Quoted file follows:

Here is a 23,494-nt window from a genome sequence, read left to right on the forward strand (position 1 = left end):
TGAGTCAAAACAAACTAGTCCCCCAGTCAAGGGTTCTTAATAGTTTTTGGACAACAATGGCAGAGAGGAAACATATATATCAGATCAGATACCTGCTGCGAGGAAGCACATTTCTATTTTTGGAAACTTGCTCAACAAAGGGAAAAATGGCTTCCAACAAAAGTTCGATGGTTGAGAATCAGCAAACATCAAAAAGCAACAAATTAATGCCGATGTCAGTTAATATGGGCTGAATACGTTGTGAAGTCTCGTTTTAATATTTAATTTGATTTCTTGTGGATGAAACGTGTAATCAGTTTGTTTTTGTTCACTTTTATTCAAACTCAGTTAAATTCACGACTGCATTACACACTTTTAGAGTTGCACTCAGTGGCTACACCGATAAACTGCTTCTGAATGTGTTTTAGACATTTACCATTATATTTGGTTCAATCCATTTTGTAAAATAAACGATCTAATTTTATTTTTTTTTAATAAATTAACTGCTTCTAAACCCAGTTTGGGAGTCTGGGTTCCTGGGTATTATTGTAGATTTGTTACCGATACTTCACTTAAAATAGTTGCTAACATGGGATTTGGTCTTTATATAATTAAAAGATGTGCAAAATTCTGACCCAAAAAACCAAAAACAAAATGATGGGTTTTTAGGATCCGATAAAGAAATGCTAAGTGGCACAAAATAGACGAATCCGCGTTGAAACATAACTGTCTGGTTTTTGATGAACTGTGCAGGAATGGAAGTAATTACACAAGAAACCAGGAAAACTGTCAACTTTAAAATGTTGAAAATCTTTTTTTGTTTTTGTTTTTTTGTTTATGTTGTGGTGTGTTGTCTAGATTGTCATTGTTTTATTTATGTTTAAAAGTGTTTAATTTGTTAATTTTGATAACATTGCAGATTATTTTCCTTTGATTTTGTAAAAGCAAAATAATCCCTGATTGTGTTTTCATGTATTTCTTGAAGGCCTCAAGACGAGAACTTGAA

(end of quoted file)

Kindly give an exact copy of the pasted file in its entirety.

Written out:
Here is a 23,494-nt window from a genome sequence, read left to right on the forward strand (position 1 = left end):
TGAGTCAAAACAAACTAGTCCCCCAGTCAAGGGTTCTTAATAGTTTTTGGACAACAATGGCAGAGAGGAAACATATATATCAGATCAGATACCTGCTGCGAGGAAGCACATTTCTATTTTTGGAAACTTGCTCAACAAAGGGAAAAATGGCTTCCAACAAAAGTTCGATGGTTGAGAATCAGCAAACATCAAAAAGCAACAAATTAATGCCGATGTCAGTTAATATGGGCTGAATACGTTGTGAAGTCTCGTTTTAATATTTAATTTGATTTCTTGTGGATGAAACGTGTAATCAGTTTGTTTTTGTTCACTTTTATTCAAACTCAGTTAAATTCACGACTGCATTACACACTTTTAGAGTTGCACTCAGTGGCTACACCGATAAACTGCTTCTGAATGTGTTTTAGACATTTACCATTATATTTGGTTCAATCCATTTTGTAAAATAAACGATCTAATTTTATTTTTTTTTAATAAATTAACTGCTTCTAAACCCAGTTTGGGAGTCTGGGTTCCTGGGTATTATTGTAGATTTGTTACCGATACTTCACTTAAAATAGTTGCTAACATGGGATTTGGTCTTTATATAATTAAAAGATGTGCAAAATTCTGACCCAAAAAACCAAAAACAAAATGATGGGTTTTTAGGATCCGATAAAGAAATGCTAAGTGGCACAAAATAGACGAATCCGCGTTGAAACATAACTGTCTGGTTTTTGATGAACTGTGCAGGAATGGAAGTAATTACACAAGAAACCAGGAAAACTGTCAACTTTAAAATGTTGAAAATCTTTTTTTGTTTTTGTTTTTTTGTTTATGTTGTGGTGTGTTGTCTAGATTGTCATTGTTTTATTTATGTTTAAAAGTGTTTAATTTGTTAATTTTGATAACATTGCAGATTATTTTCCTTTGATTTTGTAAAAGCAAAATAATCCCTGATTGTGTTTTCATGTATTTCTTGAAGGCCTCAAGACGAGAACTTGAA